Characters Discussed

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Ana Ozores

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Ana Ozores (oh-SOH-rehs), the judge’s wife. She is a beautiful, sensitive woman of twenty-seven who has endured eight years of a childless marriage. A tireless reader of mystical and romantic literature, she longs to escape the suffocating world of the provincial capital in which she lives, the imaginary city of Vetusta. Her fabled virtue as a model wife is imperiled as she finds herself alternately torn between the promise of sexual fulfillment offered by the libertine Don Alvaro and the hope of spiritual communion with the priest Fermín de Pas. Ultimately, she succumbs to an adulterous affair with the former, which concludes with her husband’s death and her own complete ostracism by the community.

Victor Quintanar

Victor Quintanar (keen-tah-NAHR), the chief stipendiary magistrate of the provincial court, now retired. Already in his fifties, he behaves more as a father than as a husband to his young wife, Ana. He encourages the nervous Ana to socialize more and thus inadvertently propels her into the arms of another man. Among his passions are hunting, fencing, and the reading of Spanish seventeenth century honor plays. When cuckolded, he is ironically unable to commit the murderous vengeance prescribed by the literature he so avidly consumes. He demands a duel of Alvaro but is killed unheroically by a single shot that ruptures his bladder.

Fermín de Pas

Fermín de Pas (fehr-MEEN deh pahs), a canon theologian and vicar-general of the Diocese of Vetusta. He is, at thirty-five years of age, a man of superior intelligence, physical strength, and worldliness. Once a lowly cowherd, he has risen to the position of the most powerful churchman in his city and as such is an object of both admiration and envy. As Ana’s new confessor, he initially views her as a kindred soul, spiritually superior to the mediocrity of Vetusta; later, he falls prey to a purely human love based on his physical attraction to her.

Alvaro Mesía

Alvaro Mesía (AHL-vah-roh meh-SEE-ah), the president of the Gentlemen’s Casino and leader of Vetusta’s liberal Dynastic Party. A fashionable dresser whose superficial elegance is much imitated, he is Vetusta’s aging Don Juan. A pragmatist in matters of love and politics, he considers his seduction of Ana both a challenge to Fermín de Pas’ power and a reaffirmation of his own masculine prowess, now in slow decline. After killing her husband, he abandons Ana and flees to Madrid.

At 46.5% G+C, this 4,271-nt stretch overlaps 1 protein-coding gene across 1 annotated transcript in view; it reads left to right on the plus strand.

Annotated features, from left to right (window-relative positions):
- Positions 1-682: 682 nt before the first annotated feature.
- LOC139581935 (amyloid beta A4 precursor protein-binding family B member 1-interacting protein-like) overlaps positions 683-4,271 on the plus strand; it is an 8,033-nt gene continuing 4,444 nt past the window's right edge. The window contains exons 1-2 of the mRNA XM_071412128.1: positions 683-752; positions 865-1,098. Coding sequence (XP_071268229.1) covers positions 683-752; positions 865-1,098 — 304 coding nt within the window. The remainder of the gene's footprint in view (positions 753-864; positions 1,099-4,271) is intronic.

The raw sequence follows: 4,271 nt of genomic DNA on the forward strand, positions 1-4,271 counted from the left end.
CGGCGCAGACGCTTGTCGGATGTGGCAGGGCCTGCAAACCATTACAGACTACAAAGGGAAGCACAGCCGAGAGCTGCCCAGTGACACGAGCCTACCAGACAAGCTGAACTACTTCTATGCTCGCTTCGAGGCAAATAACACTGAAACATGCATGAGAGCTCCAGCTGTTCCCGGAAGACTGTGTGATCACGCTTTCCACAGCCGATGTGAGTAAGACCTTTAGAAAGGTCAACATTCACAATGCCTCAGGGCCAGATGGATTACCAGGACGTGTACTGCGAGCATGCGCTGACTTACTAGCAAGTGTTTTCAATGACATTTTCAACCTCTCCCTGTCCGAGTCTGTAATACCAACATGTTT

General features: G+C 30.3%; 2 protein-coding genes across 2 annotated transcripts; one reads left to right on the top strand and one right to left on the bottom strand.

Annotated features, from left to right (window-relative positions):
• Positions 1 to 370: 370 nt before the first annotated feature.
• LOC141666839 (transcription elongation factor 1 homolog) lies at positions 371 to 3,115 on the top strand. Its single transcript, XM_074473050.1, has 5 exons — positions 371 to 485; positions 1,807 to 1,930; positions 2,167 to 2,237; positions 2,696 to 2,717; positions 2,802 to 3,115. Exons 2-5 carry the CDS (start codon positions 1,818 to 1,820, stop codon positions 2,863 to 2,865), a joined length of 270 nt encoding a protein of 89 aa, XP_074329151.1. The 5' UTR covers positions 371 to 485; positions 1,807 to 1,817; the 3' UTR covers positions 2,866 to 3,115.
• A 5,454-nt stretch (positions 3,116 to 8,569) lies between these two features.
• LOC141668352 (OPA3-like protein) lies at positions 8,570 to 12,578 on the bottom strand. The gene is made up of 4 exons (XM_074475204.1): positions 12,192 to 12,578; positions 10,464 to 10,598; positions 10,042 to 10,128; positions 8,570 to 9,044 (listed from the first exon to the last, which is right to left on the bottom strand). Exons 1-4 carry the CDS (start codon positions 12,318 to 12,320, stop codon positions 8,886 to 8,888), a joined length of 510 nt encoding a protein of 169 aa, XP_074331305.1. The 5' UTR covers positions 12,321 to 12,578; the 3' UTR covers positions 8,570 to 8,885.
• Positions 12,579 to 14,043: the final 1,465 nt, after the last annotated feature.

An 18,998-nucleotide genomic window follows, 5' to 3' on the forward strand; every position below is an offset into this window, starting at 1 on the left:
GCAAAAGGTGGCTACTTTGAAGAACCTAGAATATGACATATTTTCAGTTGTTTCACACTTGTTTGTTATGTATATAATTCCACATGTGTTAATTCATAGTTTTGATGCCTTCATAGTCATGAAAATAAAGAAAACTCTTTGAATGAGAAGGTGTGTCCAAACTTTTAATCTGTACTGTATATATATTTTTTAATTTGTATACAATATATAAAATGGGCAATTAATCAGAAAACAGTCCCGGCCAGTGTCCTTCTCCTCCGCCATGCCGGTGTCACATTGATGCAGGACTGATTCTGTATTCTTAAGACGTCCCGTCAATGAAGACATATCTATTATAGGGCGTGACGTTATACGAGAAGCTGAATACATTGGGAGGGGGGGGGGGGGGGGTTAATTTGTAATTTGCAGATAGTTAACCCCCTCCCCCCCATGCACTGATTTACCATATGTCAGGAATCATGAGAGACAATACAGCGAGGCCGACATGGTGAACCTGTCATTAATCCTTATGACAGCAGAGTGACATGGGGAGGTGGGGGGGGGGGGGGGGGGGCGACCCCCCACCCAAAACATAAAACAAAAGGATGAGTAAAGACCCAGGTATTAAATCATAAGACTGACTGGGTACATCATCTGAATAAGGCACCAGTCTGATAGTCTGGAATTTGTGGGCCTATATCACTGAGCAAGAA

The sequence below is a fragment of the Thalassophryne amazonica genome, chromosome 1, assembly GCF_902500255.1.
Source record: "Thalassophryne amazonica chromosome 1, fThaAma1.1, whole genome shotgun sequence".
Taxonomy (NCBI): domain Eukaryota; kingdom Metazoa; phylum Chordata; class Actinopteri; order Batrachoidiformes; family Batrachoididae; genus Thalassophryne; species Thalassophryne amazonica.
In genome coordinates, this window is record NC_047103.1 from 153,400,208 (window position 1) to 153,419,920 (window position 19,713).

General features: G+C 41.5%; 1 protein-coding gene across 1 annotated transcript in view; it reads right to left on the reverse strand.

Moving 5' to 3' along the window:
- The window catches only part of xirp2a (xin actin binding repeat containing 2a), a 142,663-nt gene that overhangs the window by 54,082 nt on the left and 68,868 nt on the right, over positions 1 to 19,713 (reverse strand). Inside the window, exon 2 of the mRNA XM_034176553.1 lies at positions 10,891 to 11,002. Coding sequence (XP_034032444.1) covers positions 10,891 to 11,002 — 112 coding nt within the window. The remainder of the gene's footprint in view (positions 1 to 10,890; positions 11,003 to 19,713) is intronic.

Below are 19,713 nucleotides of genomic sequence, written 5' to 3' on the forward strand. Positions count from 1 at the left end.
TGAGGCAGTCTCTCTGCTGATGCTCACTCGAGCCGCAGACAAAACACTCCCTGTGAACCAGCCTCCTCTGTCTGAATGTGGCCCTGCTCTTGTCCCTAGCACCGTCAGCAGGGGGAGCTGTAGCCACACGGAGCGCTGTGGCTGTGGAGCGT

Tomás Crespo

Tomás Crespo (toh-MAHS KREHS-poh), or Frigilis (free-HEE-lees), Victor’s close friend, distinguished by his lack of social pretentiousness and his professed tolerance of human frailties. His chief avocations are hunting and botany. Responsible for first introducing Ana to her future husband, he stands alone in continuing to look after her once she is widowed and disgraced.

Petra

Petra, an opportunistic servant in the household of Ana and Victor. Resentful of her mistress, she resets Victor’s alarm clock so that he will awaken early and discover his wife’s infidelity.

Marquis of Vegallana

Marquis of Vegallana (veh-gah-YAH-nah) and

Marchioness of Vegallana

Marchioness of Vegallana, wealthy and dissolute aristocrats whose son Paco is one of Alvaro’s confidants. Ana, Victor, Fermín, and Alvaro frequently come together at their home in town and at their country estate, which are governed by the most relaxed of moral standards and known to be a haven for all manner of sexual escapades among their social intimates.

Doña Paula

Doña Paula (POW-lah), Fermín de Pas’ tyrannical, conniving mother. Born into poverty in a small mining village, she finds economic salvation as housekeeper to a local parish priest and thereafter devotes her formidable energies and ambitions to furthering her son’s ecclesiastical career.

Doña Petronila Rianzares

Doña Petronila...

(The entire section contains 1532 words.)

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